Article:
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Us And Uk Already In Recession, Warns Nouriel Roubini

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http://www.telegraph.co.uk/finance/financialcrisis/8792864/US-and-UK-already-in-recession-warns-Nouriel-Roubini.html

“The way I see the global economy, I think we’re entering into a recession again in most advanced economies,” Roubini said in a panel discussion at the Bloomberg Dealmakers Summit in New York. “I think we’re already into one in the US based on the hard and soft data - same with most of the eurozone, same with the UK.”

The Conference Board said on Tuesday that confidence among US consumers stagnated in September near a two-year low, as the share of households saying it was difficult to find a job climbed to the highest level in almost three decades. European leaders over the weekend faced pressure at the annual meetings of the International Monetary Fund to solve a debt crisis already spilling over into other parts of the world.

“At this point, the issue is not whether there is going to be a recession or a double-dip but whether it’s going to be relatively mild or whether it’s going to be a severe recession and a global financial crisis,” Roubini said. “The answer to that question depends on what’s going to happen in the eurozone and whether they can get their act together.”

“We are running out of policy bullets,” said Roubini, a professor at New York University’s Stern School of Business. The debt crisis in Europe could have consequences that are “worse” than the collapse of Lehman Brothers in 2008.

There are no policy bullets to avoid a recession, all what policy bullets achieve is kicking the can further down the road and creating an even bigger problem. The world would have been in a far better position now if Paulson had let the system purge itself of all the crap in the system unfortunately that would also have meant Paulson's giant squid buddies going under and that clearly wasn't going to be allowed. Too many political lies where going to be exposed so we fudged and had a "recovery"....

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http://www.telegraph.co.uk/finance/financialcrisis/8792864/US-and-UK-already-in-recession-warns-Nouriel-Roubini.html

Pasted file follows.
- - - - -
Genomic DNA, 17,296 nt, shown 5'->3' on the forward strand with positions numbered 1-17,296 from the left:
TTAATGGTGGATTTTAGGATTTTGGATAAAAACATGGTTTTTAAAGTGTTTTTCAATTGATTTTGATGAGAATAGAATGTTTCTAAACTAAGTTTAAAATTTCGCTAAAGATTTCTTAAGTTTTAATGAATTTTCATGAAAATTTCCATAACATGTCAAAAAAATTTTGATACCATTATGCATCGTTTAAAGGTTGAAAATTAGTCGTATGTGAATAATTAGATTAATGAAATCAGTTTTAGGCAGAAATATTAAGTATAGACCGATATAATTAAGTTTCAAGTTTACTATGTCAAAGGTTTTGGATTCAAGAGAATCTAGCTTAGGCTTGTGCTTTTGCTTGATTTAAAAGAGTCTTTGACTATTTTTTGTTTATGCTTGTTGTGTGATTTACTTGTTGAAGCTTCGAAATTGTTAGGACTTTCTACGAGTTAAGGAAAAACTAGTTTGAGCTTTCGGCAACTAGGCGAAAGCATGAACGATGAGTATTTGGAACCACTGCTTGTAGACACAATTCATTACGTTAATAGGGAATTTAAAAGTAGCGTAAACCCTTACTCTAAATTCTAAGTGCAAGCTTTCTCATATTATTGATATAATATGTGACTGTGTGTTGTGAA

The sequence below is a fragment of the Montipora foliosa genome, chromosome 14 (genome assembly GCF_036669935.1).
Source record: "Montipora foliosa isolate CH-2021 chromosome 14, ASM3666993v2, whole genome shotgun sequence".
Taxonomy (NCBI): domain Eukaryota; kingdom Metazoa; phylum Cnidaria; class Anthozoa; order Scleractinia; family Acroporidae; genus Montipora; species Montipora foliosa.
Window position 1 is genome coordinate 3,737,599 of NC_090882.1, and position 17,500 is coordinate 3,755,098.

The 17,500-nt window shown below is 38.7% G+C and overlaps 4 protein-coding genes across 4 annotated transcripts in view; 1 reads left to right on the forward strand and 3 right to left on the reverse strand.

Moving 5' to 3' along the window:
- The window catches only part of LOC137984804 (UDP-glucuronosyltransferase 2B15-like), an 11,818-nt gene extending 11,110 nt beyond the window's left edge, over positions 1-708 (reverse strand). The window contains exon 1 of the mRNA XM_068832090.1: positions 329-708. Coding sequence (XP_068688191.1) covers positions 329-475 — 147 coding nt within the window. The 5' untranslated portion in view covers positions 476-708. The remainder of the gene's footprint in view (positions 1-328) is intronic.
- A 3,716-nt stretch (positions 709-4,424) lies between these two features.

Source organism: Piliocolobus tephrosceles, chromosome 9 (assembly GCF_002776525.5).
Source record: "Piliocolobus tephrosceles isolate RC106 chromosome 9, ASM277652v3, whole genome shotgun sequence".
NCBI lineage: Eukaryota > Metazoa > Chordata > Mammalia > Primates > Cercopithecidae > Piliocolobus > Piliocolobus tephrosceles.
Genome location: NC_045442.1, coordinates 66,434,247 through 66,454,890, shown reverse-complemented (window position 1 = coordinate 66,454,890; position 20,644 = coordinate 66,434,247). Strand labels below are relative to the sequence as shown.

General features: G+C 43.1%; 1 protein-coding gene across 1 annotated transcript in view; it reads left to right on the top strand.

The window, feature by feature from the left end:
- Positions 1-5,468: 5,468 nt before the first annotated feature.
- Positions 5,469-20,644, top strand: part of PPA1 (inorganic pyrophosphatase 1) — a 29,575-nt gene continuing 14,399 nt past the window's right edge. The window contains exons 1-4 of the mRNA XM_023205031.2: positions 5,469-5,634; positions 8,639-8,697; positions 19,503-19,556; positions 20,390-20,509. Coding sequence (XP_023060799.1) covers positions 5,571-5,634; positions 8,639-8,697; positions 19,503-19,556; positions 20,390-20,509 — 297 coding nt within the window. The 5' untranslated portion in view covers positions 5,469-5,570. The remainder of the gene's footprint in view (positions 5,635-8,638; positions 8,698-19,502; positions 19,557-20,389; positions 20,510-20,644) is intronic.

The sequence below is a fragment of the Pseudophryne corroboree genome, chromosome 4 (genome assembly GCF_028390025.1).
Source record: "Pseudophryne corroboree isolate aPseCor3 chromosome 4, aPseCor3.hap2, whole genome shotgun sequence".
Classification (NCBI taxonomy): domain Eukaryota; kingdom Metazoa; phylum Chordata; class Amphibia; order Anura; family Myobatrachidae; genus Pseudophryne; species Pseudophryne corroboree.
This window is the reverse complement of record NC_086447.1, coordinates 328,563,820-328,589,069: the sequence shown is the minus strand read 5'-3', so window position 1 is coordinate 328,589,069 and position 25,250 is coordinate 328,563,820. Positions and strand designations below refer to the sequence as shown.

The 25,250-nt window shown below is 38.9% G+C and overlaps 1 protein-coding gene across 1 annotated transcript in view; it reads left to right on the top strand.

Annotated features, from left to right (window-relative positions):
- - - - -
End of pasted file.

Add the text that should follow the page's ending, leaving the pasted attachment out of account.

There are no policy bullets to avoid a recession, all what policy bullets achieve is kicking the can further down the road and creating an even bigger problem. The world would have been in a far better position now if Paulson had let the system purge itself of all the crap in the system unfortunately that would also have meant Paulson's giant squid buddies going under and that clearly wasn't going to be allowed. Too many political lies where going to be exposed so we fudged and had a "recovery"....

The big question I see is whether the Euro bail out package is in fact realistic. Where is the Two TRILLION Euros to come from? b]Can anyone answer that?[/b][/color] If it will be printed or promised non existent funds, then I don't see markets taking it seriously for long. Does it exist if called for? Can it be used without some other dire economic consequence? What if Italy needs to use a massive part of it? How will the markest react? Will they say, that's Ok because the bail out fund can handle this, or will they say it is an unaffordable step and really it is default under another name?

Will the markets relax because Greece is allowed to do a 50% default or will they look for the next defaulter?

Mrs Thatcher used to have a phrase that contained alot of truth: 'You cannot buck the market'. How right she was as the pound fell from the Exchange rate mechanism saving us from ever wanting to join the Euro. It was considered a policy failure at the time, but actually it was just the right thing for Britain. The politics of it all for 2-3 years before was all about pressing us to join this ERM. On and on went the Labour party saying we should or we'll be left behind etc etc. Same old fear game.